Boeing F4B-4 (oz10336)
About this Plan
Boeing F4B-4. Control line scale American thirties fighter biplane model.
Quote: "BOEING F4B-4. A colourful, 1/8th scale control-line model of the famous US Navy fighter for 0.40 - 0.50 cu in motors, by Ron Truelove.
THE BOEING F4B-4 is an attractive scale subject and, following construction and flying experience gained from a 44 in span C/L sport biplane, several features were incorporated in this version, which, at 1/8 scale, has the advantage of being a one piece model without being too cumbersome to transport.
The wing/strut/fuselage connections seemed from the previous model to be the key to the basic structure and it appeared that the following arrangement would be most satisfactory. It will be noted from the drawing that the lower wing halves are fitted onto the bottom fuselage taking their dihedral braces from the 1/16 ply former F4, whilst the upper wing, which is flat and in one piece, has its main spars securely fixed by 14 swg piano wire to formers F2 and F4. This forms the basis of the wing/fuselage connections, and the interplane struts, aileron link rods and wing bracing wires are for appearance only and are therefore, only lightly glued in place. This system was proved on the sport biplane when it inadvertently landed on its right lower wing and completely demolished it, but left the remainder of the airframe unscathed.
Other features include a drooping undercarriage, which consists of lightly sprung telescopic legs - the spring assisting drooping only. Stronger springs, incidentally, would produce an unwanted bouncing effect upon landing. The glow motor, mounted inverted to reveal as little of itself as possible, was fitted with a home-made internally situated silencer, but this is something of a luxury as it takes a lot of precision machining to produce, and a commercial silencer (shown on drawing) is permissible in competitions anyway.
A standard Roberts three line system with upright plane unit (bellcrank) provides the linkage to the engine's throttle control, a must for this type of model. The scale spacing of the ribs adds a lot to the appearance of the model and is much easier to achieve than first appears, given a little organisation.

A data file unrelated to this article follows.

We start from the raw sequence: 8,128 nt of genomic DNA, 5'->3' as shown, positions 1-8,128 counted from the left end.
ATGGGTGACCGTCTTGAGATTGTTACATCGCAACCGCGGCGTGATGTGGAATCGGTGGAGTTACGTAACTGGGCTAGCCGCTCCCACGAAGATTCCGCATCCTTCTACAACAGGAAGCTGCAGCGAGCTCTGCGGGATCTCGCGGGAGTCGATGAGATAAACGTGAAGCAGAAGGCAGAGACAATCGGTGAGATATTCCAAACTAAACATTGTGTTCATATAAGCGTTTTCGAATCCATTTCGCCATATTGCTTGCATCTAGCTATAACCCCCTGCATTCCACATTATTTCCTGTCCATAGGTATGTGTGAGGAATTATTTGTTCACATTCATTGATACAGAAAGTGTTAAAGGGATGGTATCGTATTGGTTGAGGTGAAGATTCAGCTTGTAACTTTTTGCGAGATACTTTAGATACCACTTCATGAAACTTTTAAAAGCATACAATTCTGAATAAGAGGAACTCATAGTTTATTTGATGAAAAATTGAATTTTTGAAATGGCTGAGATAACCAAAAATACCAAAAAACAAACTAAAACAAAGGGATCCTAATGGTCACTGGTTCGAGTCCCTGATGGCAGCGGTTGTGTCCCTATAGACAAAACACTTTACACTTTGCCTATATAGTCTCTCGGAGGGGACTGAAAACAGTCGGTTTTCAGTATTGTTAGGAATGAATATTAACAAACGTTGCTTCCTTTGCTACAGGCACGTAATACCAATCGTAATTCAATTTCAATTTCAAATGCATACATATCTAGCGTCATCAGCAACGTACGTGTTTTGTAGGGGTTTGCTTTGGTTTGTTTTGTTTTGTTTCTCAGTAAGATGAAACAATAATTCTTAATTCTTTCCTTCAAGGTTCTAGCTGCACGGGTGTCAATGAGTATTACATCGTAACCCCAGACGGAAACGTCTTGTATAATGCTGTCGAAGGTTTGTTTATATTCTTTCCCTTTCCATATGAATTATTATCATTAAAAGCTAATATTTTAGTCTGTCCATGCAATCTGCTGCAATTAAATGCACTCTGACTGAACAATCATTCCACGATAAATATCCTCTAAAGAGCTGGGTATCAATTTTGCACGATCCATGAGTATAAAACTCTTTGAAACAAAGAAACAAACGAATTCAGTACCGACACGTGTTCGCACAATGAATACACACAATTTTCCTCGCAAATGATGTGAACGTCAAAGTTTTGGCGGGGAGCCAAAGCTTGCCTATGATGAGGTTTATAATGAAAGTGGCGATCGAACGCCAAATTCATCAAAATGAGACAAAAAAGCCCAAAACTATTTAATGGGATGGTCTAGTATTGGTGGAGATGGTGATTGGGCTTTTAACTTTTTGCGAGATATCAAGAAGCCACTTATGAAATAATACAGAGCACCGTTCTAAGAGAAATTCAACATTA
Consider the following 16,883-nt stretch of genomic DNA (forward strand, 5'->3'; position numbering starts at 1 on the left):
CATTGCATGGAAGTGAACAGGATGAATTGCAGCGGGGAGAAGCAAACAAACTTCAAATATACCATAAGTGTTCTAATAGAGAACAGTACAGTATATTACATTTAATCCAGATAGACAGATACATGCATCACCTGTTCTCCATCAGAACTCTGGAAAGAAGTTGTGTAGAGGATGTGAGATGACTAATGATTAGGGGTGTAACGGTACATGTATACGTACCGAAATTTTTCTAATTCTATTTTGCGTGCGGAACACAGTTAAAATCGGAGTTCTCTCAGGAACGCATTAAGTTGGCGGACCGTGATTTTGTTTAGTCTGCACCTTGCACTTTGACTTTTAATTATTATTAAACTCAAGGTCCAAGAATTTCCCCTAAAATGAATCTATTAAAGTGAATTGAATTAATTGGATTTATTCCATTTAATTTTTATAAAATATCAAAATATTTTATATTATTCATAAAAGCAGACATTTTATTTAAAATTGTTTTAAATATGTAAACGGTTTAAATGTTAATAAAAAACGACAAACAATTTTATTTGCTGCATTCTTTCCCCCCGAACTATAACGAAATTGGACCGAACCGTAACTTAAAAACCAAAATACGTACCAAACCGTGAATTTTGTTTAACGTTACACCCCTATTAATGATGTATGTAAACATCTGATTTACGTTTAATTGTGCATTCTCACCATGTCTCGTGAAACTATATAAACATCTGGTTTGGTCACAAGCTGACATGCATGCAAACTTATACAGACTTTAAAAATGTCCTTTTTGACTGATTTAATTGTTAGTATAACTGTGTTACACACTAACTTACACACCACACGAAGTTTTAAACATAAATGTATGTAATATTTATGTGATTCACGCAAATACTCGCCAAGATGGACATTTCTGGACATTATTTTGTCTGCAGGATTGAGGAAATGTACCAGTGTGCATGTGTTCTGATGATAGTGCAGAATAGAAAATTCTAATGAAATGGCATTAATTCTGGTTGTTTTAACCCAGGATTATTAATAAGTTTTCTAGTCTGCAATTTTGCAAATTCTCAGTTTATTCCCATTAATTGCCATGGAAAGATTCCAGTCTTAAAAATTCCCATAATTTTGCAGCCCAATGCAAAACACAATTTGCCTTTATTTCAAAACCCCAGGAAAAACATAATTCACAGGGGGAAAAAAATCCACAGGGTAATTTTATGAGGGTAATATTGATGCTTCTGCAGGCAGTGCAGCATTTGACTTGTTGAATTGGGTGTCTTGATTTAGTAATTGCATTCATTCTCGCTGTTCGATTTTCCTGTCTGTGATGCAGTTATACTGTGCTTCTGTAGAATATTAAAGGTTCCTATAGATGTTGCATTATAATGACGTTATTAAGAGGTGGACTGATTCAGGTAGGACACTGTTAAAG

The first items to build are the construction jigs for the built up ribs R2 and W2 (see sketch), so that to save time these ribs can be built during the construction of the fuselage. The jigs, consisting of 1/16 ply mounted on a softwood base, are well waxed with a candle before each rib is glued in place. To make the ribs, the two 1/16 sq upper strips are glued together and pinned in place first, followed by the short strips (and triangular TE piece on W2), and finally the lower strips. The assembly is then put aside to dry, whilst attention is turned to the fuselage construction. By this method, the ribs can be built slowly without really wasting any time - when each rib is thoroughly dry, the pins are removed, the ribs cut to size, following lines marked on the jig, and carefully removed, ready for the next one. Thirty W2s are required and 22 R2s, plus a few spares of each.
The fuselage is started by cutting formers F1 to F9 marking centre lines on same. Drill F1 to suit the engine mount, throttle pushrod and tank pipes, then assemble mount to former, and epoxy anchor nuts to the rear face. Remove mount when epoxy is set. The plan shows two types of undercarriage: fixed or drooping. Select your choice, then bend 12swg main wire..."
Boeing F4B, Aeromodeller, February 1976
Direct submission to Outerzone.
Supplementary file notes
Article pages, thanks to RFJ.
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